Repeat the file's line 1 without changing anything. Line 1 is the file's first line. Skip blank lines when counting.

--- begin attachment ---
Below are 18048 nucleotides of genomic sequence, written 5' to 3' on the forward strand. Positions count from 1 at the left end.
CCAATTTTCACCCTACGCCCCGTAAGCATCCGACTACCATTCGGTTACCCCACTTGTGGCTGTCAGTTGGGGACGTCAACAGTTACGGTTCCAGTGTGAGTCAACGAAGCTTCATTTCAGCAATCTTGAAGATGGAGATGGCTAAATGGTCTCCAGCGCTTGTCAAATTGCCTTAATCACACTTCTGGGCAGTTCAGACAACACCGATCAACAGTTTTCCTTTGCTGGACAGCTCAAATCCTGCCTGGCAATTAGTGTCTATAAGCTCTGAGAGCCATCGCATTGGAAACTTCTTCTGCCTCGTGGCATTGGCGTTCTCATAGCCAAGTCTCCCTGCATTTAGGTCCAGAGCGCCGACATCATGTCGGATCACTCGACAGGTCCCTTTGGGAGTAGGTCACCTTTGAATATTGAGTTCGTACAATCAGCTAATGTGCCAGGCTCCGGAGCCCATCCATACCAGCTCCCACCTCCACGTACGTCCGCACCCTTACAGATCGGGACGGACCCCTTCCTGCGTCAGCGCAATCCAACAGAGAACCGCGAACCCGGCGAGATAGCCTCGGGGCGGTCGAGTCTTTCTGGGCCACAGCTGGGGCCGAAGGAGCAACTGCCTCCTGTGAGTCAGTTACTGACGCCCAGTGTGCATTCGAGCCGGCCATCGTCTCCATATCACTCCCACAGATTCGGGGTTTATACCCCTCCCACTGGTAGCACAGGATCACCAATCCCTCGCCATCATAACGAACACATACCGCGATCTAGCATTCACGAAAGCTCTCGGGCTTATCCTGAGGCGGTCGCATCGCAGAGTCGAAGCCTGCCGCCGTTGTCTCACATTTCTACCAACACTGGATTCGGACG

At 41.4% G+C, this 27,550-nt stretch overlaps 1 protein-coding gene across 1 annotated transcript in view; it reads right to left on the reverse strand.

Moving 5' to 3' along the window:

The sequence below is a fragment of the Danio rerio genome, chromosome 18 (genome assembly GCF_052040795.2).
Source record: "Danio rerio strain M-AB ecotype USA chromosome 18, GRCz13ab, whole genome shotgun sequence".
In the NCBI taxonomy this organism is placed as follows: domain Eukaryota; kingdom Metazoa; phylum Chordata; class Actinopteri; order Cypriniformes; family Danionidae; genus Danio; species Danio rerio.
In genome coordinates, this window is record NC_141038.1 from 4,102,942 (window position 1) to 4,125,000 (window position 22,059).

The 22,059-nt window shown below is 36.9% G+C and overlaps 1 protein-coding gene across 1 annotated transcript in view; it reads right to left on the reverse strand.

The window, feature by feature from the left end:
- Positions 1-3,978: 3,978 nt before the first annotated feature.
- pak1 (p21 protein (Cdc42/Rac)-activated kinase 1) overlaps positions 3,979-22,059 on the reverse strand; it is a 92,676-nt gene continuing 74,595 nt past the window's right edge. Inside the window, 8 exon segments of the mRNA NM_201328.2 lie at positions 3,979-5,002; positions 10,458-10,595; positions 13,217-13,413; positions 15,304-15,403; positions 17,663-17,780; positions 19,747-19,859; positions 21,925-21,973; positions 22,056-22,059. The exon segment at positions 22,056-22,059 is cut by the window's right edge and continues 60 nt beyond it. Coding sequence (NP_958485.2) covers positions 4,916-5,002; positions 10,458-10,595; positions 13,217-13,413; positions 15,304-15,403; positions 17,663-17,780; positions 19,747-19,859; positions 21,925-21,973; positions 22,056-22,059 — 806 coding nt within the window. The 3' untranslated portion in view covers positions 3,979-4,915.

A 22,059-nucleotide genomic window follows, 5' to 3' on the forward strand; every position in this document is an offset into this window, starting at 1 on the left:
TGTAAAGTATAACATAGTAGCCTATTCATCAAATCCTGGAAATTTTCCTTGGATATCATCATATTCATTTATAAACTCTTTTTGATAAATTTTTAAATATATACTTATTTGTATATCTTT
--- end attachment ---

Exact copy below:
Below are 18048 nucleotides of genomic sequence, written 5' to 3' on the forward strand. Positions count from 1 at the left end.